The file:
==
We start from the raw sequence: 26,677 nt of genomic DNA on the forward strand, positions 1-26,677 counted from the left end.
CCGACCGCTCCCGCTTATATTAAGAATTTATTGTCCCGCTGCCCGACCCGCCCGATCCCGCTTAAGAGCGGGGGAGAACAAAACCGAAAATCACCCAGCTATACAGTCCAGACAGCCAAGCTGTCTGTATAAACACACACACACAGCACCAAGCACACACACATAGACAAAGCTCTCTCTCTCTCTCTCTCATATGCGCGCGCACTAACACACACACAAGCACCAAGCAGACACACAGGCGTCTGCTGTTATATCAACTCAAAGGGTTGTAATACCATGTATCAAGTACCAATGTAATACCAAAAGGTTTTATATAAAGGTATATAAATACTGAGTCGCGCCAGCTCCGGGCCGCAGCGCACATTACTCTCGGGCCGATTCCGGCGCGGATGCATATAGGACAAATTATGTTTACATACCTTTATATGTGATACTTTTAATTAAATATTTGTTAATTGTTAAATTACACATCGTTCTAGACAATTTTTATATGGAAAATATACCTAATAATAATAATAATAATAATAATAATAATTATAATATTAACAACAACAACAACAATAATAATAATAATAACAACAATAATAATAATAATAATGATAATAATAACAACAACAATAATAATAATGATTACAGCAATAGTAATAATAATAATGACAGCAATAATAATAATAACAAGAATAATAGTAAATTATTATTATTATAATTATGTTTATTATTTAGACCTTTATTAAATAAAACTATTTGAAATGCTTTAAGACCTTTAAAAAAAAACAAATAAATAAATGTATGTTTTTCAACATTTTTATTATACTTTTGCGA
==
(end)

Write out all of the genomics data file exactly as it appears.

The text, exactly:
We start from the raw sequence: 26,677 nt of genomic DNA on the forward strand, positions 1-26,677 counted from the left end.
CCGACCGCTCCCGCTTATATTAAGAATTTATTGTCCCGCTGCCCGACCCGCCCGATCCCGCTTAAGAGCGGGGGAGAACAAAACCGAAAATCACCCAGCTATACAGTCCAGACAGCCAAGCTGTCTGTATAAACACACACACACAGCACCAAGCACACACACATAGACAAAGCTCTCTCTCTCTCTCTCTCATATGCGCGCGCACTAACACACACACAAGCACCAAGCAGACACACAGGCGTCTGCTGTTATATCAACTCAAAGGGTTGTAATACCATGTATCAAGTACCAATGTAATACCAAAAGGTTTTATATAAAGGTATATAAATACTGAGTCGCGCCAGCTCCGGGCCGCAGCGCACATTACTCTCGGGCCGATTCCGGCGCGGATGCATATAGGACAAATTATGTTTACATACCTTTATATGTGATACTTTTAATTAAATATTTGTTAATTGTTAAATTACACATCGTTCTAGACAATTTTTATATGGAAAATATACCTAATAATAATAATAATAATAATAATAATAATTATAATATTAACAACAACAACAACAATAATAATAATAATAACAACAATAATAATAATAATAATGATAATAATAACAACAACAATAATAATAATGATTACAGCAATAGTAATAATAATAATGACAGCAATAATAATAATAACAAGAATAATAGTAAATTATTATTATTATAATTATGTTTATTATTTAGACCTTTATTAAATAAAACTATTTGAAATGCTTTAAGACCTTTAAAAAAAAACAAATAAATAAATGTATGTTTTTCAACATTTTTATTATACTTTTGCGA